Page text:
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Ben Affleck or George Clooney, A Monumental Man Dilemma

Which Actor / Director / Producer Works Best For The Next Epic WWII Script?

Boomerpdx Blogger As Young Man Holding The Magna Carta

Boomerpdx Blogger As Young Museum Man Holding The Monumental Magna Carta

Here on the outskirts of civilization the choice of who would do Flying Home justice grows more complicated.

Both Affleck and Clooney won Oscars for producing Argo. Both know Hollywood inside out.

George seems to like people for who they are, not what they can do for him.

Ben gets the same nod. Instead of cut-throat power players, they seem like guys who know how to play the game right on both sides of the camera.

In my personal fantasy league of movie makers, they are pick #1 and #1-A in either order.

But there is an edge. George Clooney’s The Monuments Men strikes a chord like no other.

Art treasures and historical artifacts in general mean more to me than the average Joe. It happens when you spend twenty years with museum artifacts held by the Oregon Historical Society.

The stuff that makes the cut from trash to treasure finds a home in museum archives for eternity. Or so you hope. When you realize the importance of everyday stuff a bells goes off. Everyday material from a hundred years ago is rare today, the same as our stuff will be rare a hundred years down the road.

Even in a disposable society, not everything goes to the landfill. Material culture works like that.

Trash from six hundred years ago, or a thousand or two thousand years ago, has already stood the test of time. If it’s still around, then it’s important enough to protect. Shards from Grecian urns still tell a story. Da Vinci’s warm ups and throw-aways are museum worthy.

Like the saying in real estate about a finite amount of land, no one is making more da Vincis.

After watching Argo I was sure Ben was the right guy for Flying Home. He knows how to handle a film with huge scope and international locations. Flying Home moves from Boston to England, Hawaii to Boston, then New Jersey to the War in the Pacific. Ben’s got the chops to handle the logistics. As an actor and director, he knows how to create moments that matter, images that stick in our memories.

Then here comes George Clooney and The Monuments Men. One shot of Nazis hitting Renaissance paintings with a flame thrower did it. As if book burning wasn’t enough, now it’s paintings. You’ve got to believe the oil and canvas made for incredible flames.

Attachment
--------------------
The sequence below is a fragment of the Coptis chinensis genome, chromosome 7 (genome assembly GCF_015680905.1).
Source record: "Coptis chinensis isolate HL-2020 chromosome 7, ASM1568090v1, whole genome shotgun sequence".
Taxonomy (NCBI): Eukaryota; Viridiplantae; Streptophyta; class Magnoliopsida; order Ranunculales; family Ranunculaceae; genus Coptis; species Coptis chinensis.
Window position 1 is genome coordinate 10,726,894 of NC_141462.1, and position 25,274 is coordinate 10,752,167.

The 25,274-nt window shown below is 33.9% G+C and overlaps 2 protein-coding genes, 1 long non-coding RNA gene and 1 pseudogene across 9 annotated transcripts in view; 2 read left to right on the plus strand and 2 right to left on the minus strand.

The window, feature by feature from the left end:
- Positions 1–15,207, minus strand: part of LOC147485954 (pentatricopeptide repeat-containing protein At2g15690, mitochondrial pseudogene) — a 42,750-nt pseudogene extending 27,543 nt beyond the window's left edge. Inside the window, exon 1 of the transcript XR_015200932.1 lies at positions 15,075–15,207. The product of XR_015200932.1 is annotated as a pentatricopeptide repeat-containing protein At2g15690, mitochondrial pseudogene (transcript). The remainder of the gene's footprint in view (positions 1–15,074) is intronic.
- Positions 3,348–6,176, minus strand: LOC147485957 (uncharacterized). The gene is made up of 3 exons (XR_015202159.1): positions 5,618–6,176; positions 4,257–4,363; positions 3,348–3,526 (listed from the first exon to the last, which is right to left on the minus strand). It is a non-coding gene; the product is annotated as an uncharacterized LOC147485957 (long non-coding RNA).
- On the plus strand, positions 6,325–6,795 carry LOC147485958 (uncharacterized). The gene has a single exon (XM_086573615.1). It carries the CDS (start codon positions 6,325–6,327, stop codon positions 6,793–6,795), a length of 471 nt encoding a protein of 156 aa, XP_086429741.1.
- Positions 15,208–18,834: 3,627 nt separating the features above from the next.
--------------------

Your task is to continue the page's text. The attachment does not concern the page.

Using fire as a metaphor is the best way to show the German attitude in the 1940’s. First they round up the Jews and pack them on trains headed for death camp fires, then burn their art collections. Could it be any more traumatic? The answer is always yes.

George gets the historical edge. For any museum man who’s held priceless stuff, seeing artwork in flames feels like a death blow. It reminds us of the loot-fest in Iraq, and the artillery shells the Taliban used to blow up the Buddha statues carved into a mountainside in Afghanistan.

If making the movie wasn’t enough, Mr. Clooney takes it to whole new level with There you’ll find a phone number to call with any info on stolen art as well as a gallery of missing paintings. It feels like a service to mankind with the upcoming movie as prelude. A link to the recent discovery of looted material in Munich keeps the Nazi art fetish current.

Showing a sure hand on an untold story from WWII in Europe, he’d be right at home with an untold story from the War in the Pacific. Flying Home characters include:

  • A war profiteering industrialist father.
  • A right-hand-man groomed as the son daddy wished he had.
  • The genius yet grounded son he does have.
  • An old professor/mentor.
  • An opportunistic lifer Army sergeant.
  • A teacher saving her Japanese students from their own soldiers’ rampage.

Part Good Will Hunting, part Titanic, and part Forrest Gump, Flying Home shows the triumph of the human spirit against the worst warfare ever invented by man. The bad guys are horrible and the good guys do horrible things in response.

The script for Flying Home was written and re-written in a class with Cynthia Whitcomb, notes from Script Shark, and a top ten percent mention with notes from Bluecat.

Ben? George? You did a great thing working together to give us Argo. The Monuments Men has a similar feel. Because of that, Flying Home needs your vision.

The world of movie fans deserve your best. And you deliver.




About David Gillaspie


  1. I couldn’t resist commenting. Well written!

    • David Gillaspie says:

      Don’t fight the comment urge to hard, Jerrod. And if you feel like joining boomerpdx, don’t fight that either. lol

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